Drupal module patches go through a thorough testing process before being made available as a version update for the module. This is generally an excellent workflow, but sometimes you’ll want to apply a community patch before it’s merged into the module.
The finding problem
You’ve found an bug with a Drupal contrib module. Your first step should be to look for an issue matching this problem in the module’s issue queue, in case a patch has been proposed. To find the issue queue, head to the official Drupal page for the module and use the Issue search on the right hand side. If you’ve found your problem here, read through the thread and look for a proposed patch.
With any luck, you’ll not only find your issue but also a proposed .patch file. This will often be accompanied by a a status, such as Needs Review. Download the patch file and save it to your_site/patches/patch_name.patch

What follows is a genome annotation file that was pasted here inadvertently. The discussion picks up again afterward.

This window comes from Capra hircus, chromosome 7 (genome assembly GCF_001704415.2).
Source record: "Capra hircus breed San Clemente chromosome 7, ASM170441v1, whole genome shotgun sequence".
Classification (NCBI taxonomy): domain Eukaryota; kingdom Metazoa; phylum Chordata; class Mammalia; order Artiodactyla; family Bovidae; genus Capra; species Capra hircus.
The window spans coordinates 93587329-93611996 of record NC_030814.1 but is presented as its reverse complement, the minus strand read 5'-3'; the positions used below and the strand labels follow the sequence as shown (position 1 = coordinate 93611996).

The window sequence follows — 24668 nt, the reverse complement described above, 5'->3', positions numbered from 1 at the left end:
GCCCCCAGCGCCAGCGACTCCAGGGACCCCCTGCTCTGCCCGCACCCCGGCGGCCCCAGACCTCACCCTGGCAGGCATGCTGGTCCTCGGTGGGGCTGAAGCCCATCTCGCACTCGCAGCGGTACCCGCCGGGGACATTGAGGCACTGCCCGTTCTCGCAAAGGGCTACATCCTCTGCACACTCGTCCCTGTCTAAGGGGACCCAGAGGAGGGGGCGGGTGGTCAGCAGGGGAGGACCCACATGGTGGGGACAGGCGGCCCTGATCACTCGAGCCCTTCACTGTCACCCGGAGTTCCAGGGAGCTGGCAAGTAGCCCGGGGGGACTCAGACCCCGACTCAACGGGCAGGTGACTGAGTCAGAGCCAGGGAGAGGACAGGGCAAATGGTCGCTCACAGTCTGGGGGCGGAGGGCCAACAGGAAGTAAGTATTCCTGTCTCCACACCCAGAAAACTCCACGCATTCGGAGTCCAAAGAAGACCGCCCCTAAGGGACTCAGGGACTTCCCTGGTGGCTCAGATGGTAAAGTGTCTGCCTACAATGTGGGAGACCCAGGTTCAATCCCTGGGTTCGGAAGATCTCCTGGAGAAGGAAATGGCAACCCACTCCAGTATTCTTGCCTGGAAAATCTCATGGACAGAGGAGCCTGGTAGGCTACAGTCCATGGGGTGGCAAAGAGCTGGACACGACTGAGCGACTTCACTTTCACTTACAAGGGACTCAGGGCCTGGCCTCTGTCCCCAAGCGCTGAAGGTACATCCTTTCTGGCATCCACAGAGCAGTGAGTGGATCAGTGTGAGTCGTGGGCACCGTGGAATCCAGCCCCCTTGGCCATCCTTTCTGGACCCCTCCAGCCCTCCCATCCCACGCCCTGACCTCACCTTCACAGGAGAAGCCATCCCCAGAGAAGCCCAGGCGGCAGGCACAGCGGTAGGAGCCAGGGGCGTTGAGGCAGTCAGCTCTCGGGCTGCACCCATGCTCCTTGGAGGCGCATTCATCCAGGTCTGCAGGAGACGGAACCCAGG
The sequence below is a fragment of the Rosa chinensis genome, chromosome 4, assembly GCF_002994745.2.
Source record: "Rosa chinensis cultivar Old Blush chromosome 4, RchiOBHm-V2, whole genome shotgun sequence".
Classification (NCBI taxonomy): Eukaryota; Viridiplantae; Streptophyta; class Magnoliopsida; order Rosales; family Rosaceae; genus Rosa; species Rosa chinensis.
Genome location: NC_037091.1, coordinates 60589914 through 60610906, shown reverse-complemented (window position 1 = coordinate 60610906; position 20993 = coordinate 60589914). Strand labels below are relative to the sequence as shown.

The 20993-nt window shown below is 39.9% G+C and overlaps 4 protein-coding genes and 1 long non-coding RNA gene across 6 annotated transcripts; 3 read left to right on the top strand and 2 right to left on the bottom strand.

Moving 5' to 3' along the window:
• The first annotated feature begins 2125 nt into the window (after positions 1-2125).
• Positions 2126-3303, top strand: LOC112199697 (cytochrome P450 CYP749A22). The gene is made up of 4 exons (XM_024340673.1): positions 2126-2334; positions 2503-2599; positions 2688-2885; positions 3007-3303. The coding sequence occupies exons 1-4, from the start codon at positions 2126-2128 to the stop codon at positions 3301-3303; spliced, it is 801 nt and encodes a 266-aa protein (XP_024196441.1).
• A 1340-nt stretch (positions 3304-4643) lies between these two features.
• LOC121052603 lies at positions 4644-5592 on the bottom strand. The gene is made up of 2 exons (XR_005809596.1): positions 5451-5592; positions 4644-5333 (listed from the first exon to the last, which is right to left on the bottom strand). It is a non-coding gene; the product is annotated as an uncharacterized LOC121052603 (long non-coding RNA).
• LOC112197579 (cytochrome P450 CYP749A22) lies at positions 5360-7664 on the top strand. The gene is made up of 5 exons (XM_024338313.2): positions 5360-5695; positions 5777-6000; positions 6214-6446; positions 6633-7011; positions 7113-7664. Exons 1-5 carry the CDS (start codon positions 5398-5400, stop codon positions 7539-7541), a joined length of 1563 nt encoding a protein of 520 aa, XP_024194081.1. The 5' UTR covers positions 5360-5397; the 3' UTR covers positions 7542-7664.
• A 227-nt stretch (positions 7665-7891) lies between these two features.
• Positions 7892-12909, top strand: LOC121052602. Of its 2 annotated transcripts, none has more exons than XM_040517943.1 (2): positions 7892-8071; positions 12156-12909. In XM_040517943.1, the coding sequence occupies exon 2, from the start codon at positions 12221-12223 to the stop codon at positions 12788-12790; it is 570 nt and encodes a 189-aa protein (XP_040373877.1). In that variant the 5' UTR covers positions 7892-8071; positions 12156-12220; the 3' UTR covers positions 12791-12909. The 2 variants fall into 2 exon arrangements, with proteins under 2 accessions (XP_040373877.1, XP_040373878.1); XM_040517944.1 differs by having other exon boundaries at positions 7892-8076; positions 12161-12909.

Crucially, you must now review the code in the patch and understand what it’s doing to the affected module. The hard work of testing and merging this patch has not been completed, so you need to do it yourself. The patch could introduce security vulnerabilities or other bugs, or just not work very well.
Adding the patch
This needs to be done via Composer. Open composer.json and update the json within “extra” to identify your patch:
"Description of what my_patch.patch does": "patches/my_patch.patch"
Applying the patch
Run composer install from your root to apply the patch.
Test the patch
Review the module code to confirm what's bee changed and, crucuially, again satisfy yourself that it's not made things worse or no better. You should now test the site to check it's solved the real problem.
Maintaining the patch
When the module is updated, there's a good chance the patch will break. This is a good thing, as it will prompt you to check if the patch has been merged into the module or not. If it has, you can remove it. If it has not, then you can create a new patch or check the issue queue for updates.